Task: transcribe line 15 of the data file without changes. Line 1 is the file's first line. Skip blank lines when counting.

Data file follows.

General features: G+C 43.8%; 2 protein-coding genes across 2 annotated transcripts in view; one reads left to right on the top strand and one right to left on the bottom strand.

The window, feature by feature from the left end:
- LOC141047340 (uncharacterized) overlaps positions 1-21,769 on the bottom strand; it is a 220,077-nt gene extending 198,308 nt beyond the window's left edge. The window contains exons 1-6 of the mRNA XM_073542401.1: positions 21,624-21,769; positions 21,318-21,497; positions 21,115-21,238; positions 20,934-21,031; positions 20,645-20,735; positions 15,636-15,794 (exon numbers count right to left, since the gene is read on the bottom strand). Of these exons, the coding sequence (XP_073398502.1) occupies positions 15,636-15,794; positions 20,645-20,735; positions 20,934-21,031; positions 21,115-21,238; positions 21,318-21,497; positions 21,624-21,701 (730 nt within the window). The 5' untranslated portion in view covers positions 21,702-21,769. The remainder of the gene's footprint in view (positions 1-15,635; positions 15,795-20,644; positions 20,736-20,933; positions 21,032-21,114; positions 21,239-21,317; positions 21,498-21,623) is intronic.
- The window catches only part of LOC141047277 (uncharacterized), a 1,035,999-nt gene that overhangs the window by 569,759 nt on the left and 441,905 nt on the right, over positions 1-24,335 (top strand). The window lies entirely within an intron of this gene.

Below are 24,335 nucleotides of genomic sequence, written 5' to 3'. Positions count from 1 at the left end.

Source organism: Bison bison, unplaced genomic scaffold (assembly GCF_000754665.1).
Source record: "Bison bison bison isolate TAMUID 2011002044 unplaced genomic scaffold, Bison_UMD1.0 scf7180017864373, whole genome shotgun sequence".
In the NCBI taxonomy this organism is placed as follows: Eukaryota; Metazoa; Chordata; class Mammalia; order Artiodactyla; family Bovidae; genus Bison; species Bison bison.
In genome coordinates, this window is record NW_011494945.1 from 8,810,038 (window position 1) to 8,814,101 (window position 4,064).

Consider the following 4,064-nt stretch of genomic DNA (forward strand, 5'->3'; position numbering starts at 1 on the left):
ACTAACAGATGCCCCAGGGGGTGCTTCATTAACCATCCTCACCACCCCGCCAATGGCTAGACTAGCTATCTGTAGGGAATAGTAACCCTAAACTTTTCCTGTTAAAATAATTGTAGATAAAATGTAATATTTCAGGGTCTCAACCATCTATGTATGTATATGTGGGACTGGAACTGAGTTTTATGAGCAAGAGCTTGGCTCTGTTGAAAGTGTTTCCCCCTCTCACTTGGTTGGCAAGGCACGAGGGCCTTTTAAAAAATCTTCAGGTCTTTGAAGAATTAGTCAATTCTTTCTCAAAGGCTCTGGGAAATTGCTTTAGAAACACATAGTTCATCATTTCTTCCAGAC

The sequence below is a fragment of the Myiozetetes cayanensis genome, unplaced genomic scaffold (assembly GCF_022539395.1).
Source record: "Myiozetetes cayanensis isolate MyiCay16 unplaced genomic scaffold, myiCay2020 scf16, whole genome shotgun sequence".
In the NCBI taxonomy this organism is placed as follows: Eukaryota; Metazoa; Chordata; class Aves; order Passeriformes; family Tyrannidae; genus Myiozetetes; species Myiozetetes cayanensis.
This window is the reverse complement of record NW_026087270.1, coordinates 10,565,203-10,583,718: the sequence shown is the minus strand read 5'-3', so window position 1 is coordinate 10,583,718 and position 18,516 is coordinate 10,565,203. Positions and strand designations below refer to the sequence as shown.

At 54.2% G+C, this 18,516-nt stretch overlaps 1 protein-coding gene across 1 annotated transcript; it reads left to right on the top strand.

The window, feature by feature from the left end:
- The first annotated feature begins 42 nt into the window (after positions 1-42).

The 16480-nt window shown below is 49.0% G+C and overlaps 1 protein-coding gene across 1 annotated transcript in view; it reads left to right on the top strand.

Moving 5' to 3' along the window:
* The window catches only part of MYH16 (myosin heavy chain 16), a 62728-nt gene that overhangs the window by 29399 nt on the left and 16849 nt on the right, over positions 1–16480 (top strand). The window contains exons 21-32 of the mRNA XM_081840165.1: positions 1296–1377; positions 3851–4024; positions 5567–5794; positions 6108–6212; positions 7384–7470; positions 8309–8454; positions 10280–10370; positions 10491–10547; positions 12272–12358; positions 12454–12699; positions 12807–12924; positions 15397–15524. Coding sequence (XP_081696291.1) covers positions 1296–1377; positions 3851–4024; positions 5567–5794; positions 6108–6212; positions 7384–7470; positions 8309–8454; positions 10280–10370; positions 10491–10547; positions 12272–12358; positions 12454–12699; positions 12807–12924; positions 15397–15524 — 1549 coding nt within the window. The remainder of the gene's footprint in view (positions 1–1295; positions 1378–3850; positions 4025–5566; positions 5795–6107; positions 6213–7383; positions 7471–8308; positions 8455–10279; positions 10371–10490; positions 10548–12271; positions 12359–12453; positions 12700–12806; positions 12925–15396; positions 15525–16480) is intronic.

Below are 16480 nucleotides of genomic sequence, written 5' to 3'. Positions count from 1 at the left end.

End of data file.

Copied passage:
This window is the reverse complement of record NW_026087270.1, coordinates 10,565,203-10,583,718: the sequence shown is the minus strand read 5'-3', so window position 1 is coordinate 10,583,718 and position 18,516 is coordinate 10,565,203. Positions and strand designations below refer to the sequence as shown.